Hi AgileBits team. I've been using 1P for a couple years now, on Mac and iOS devices. I think it's a great product, and you seem to be a great company. I hope you continue to succeed with 1P. Like any company that operates in a market economy, however, your success depends not only on your efforts, but those of your competitors. I have used LastPass and KeePass, and I thought I would offer four observations for your consideration as your product evolves.
User Interface: In my opinion, 1P wins hands-down in the area of user interface. This is a strength that you should continue to build on - on Mac, Windows and Android platforms. I work in the IT industry, and my experience is that users / customers often will select the product (functionality being roughly equivalent) that has the more attractive, friendly UI.
Integration: You will know that more and more people want software that works across multiple OS platforms. I know it requires resources to maintain multiple OS versions, but this is an area where I believe 1P can do better. I used 1P on a PC for a while and found it to be a bit clunky - no offense intended. People want solutions that offer the same user experience across platforms. Every time something works "a little differently" from one platform to another, people can get frustrated. Server-based solutions often have a bit of advantage in this area. But the ability for users to store their Agile keychain locally or in the cloud (DropBox, iCloud) is a great advantage that you have.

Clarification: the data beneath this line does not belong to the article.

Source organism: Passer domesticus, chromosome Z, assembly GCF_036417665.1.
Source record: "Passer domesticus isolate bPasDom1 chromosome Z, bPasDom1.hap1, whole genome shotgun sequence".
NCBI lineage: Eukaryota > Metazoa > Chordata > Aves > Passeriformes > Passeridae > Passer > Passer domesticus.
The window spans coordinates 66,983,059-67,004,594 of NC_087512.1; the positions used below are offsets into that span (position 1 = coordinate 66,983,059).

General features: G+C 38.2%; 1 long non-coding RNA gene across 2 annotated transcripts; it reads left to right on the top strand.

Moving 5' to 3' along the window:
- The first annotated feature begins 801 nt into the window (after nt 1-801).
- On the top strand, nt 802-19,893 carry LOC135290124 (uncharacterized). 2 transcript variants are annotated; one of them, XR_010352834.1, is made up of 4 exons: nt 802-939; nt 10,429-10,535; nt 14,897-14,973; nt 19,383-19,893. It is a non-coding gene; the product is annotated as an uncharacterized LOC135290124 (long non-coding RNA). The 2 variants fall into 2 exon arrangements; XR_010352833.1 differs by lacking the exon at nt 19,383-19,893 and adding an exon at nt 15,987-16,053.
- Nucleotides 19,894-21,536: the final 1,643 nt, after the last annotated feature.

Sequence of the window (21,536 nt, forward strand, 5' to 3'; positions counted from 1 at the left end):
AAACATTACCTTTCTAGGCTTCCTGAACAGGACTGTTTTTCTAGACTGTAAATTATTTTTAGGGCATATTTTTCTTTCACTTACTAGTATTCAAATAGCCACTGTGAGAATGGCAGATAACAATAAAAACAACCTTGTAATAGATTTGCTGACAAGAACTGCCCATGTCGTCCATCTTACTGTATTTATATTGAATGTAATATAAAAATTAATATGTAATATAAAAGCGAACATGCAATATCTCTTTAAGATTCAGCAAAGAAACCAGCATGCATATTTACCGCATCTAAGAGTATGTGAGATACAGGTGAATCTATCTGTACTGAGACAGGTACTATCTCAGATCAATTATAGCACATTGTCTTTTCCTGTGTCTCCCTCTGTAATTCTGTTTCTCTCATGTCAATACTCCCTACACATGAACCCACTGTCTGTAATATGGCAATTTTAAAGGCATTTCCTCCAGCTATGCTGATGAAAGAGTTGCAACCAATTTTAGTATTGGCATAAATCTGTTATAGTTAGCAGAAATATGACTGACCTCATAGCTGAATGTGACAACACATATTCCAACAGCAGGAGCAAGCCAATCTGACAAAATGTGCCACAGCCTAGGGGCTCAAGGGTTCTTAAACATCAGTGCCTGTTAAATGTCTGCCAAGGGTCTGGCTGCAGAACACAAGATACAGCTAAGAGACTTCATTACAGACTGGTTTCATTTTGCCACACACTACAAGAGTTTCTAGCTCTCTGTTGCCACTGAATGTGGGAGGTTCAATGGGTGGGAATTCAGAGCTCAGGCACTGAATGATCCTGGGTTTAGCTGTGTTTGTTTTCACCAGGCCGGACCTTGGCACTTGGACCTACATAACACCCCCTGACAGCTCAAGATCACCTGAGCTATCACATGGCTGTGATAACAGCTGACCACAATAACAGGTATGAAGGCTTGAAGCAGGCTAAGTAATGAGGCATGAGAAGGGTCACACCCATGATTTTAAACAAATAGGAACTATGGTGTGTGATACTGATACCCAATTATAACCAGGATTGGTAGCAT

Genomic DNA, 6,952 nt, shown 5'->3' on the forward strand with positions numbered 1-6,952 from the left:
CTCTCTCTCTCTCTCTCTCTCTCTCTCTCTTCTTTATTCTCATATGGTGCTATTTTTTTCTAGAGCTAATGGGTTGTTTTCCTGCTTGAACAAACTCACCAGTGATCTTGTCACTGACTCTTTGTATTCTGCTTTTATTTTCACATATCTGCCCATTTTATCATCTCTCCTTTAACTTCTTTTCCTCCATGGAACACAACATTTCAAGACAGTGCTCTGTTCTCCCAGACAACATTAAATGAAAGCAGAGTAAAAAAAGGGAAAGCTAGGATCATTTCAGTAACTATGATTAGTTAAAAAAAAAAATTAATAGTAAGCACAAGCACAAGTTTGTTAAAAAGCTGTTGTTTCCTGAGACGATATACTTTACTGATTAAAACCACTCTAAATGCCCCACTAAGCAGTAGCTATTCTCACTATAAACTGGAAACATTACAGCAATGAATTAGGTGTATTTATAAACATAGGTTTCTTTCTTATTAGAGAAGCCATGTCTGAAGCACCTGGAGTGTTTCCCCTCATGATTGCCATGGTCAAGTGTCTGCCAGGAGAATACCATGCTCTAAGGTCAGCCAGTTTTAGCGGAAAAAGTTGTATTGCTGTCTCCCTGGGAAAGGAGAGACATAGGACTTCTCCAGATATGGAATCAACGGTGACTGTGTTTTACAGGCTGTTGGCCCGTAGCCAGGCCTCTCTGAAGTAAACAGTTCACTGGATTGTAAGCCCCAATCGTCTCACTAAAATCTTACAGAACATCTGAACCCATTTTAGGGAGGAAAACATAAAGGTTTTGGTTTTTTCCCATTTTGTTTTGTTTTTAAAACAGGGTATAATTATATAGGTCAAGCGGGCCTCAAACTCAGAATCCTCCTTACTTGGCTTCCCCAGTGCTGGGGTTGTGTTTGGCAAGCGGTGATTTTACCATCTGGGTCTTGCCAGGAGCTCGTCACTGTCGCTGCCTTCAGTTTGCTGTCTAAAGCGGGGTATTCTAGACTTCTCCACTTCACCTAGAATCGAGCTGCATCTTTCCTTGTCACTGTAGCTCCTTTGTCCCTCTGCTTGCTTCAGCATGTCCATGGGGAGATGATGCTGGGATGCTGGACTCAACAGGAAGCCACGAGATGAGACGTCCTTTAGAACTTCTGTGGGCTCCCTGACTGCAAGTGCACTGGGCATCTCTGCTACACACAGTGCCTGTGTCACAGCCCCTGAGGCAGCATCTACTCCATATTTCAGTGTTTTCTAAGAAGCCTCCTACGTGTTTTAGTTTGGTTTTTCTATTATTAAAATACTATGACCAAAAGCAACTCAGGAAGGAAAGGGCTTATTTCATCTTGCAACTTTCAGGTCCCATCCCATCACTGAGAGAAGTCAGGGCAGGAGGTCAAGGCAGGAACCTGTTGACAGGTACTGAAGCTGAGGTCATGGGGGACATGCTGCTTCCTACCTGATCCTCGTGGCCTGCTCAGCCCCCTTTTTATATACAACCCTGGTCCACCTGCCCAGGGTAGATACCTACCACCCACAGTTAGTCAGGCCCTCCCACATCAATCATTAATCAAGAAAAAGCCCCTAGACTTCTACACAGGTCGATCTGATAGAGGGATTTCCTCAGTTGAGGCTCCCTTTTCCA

Your Blog: For users who want a look behind the scenes, your blog is great. Writing in-depth articles about security builds confidence among customers that your team has staff that know what they are talking about. And acknowledging that 1P cannot solve all security issues builds further credibility. Keep it up. It is a differentiator.
Dual Factor Authentication (DFA): From your blog articles, I know that the AgileBits team questions the added value that DFA would provide for 1P. You even refer to 1P as already having one-and-a-half authentication. I get it. But I suggest that DFA is becoming more common in the industry. More customers will want it, even if they do not know what it is, because they believe it is more secure. These customers will perceive your product as being less secure, and they will elect a competitor's product. They won't spent the time to learn the ins-and-outs and realities of DFA. They simply will want a product that has it. It is a question of how customers perceive your product - it's not about the realities. And perception trumps reality. As such, I suggest the AgileBits team needs to more seriously consider offering a grid or some other type of DFA.
My two cents for today, and all the best for your company's future ...